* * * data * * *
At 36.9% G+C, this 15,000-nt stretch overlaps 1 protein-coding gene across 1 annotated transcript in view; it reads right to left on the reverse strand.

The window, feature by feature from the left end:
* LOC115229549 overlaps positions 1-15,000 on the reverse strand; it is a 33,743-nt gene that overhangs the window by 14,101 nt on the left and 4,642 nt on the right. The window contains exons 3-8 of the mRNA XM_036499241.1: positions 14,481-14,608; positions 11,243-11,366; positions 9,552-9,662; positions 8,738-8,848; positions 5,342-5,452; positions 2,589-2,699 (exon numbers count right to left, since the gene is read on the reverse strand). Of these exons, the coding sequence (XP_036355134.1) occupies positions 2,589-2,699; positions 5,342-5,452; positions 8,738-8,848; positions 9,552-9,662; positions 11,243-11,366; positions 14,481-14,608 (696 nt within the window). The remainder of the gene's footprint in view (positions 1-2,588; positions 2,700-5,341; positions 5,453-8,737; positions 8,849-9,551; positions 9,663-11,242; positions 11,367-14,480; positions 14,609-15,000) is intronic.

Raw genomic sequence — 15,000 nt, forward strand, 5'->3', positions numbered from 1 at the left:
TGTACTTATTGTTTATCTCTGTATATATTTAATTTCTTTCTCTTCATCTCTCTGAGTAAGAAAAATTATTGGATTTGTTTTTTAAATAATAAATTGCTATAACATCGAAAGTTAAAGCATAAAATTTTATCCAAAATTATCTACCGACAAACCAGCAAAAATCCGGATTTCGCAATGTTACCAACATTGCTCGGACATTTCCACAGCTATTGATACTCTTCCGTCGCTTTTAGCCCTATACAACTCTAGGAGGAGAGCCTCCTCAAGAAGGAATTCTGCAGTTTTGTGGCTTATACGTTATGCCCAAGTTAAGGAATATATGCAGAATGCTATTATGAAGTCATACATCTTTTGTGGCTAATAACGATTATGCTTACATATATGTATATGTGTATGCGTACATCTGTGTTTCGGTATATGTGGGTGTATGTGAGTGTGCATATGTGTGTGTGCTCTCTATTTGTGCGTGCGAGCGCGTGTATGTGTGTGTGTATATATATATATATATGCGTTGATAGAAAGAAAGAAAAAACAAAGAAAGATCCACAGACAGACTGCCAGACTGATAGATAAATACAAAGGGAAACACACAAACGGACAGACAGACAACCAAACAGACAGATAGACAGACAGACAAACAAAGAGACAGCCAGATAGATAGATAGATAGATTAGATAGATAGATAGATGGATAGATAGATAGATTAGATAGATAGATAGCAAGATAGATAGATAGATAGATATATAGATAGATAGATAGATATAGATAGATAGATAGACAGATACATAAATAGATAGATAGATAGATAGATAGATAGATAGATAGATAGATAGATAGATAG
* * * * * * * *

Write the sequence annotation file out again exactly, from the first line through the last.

At 36.9% G+C, this 15,000-nt stretch overlaps 1 protein-coding gene across 1 annotated transcript in view; it reads right to left on the reverse strand.

The window, feature by feature from the left end:
* LOC115229549 overlaps positions 1-15,000 on the reverse strand; it is a 33,743-nt gene that overhangs the window by 14,101 nt on the left and 4,642 nt on the right. The window contains exons 3-8 of the mRNA XM_036499241.1: positions 14,481-14,608; positions 11,243-11,366; positions 9,552-9,662; positions 8,738-8,848; positions 5,342-5,452; positions 2,589-2,699 (exon numbers count right to left, since the gene is read on the reverse strand). Of these exons, the coding sequence (XP_036355134.1) occupies positions 2,589-2,699; positions 5,342-5,452; positions 8,738-8,848; positions 9,552-9,662; positions 11,243-11,366; positions 14,481-14,608 (696 nt within the window). The remainder of the gene's footprint in view (positions 1-2,588; positions 2,700-5,341; positions 5,453-8,737; positions 8,849-9,551; positions 9,663-11,242; positions 11,367-14,480; positions 14,609-15,000) is intronic.

Raw genomic sequence — 15,000 nt, forward strand, 5'->3', positions numbered from 1 at the left:
TGTACTTATTGTTTATCTCTGTATATATTTAATTTCTTTCTCTTCATCTCTCTGAGTAAGAAAAATTATTGGATTTGTTTTTTAAATAATAAATTGCTATAACATCGAAAGTTAAAGCATAAAATTTTATCCAAAATTATCTACCGACAAACCAGCAAAAATCCGGATTTCGCAATGTTACCAACATTGCTCGGACATTTCCACAGCTATTGATACTCTTCCGTCGCTTTTAGCCCTATACAACTCTAGGAGGAGAGCCTCCTCAAGAAGGAATTCTGCAGTTTTGTGGCTTATACGTTATGCCCAAGTTAAGGAATATATGCAGAATGCTATTATGAAGTCATACATCTTTTGTGGCTAATAACGATTATGCTTACATATATGTATATGTGTATGCGTACATCTGTGTTTCGGTATATGTGGGTGTATGTGAGTGTGCATATGTGTGTGTGCTCTCTATTTGTGCGTGCGAGCGCGTGTATGTGTGTGTGTATATATATATATATATGCGTTGATAGAAAGAAAGAAAAAACAAAGAAAGATCCACAGACAGACTGCCAGACTGATAGATAAATACAAAGGGAAACACACAAACGGACAGACAGACAACCAAACAGACAGATAGACAGACAGACAAACAAAGAGACAGCCAGATAGATAGATAGATAGATTAGATAGATAGATAGATGGATAGATAGATAGATTAGATAGATAGATAGCAAGATAGATAGATAGATAGATATATAGATAGATAGATAGATATAGATAGATAGATAGACAGATACATAAATAGATAGATAGATAGATAGATAGATAGATAGATAGATAGATAGATAGATAG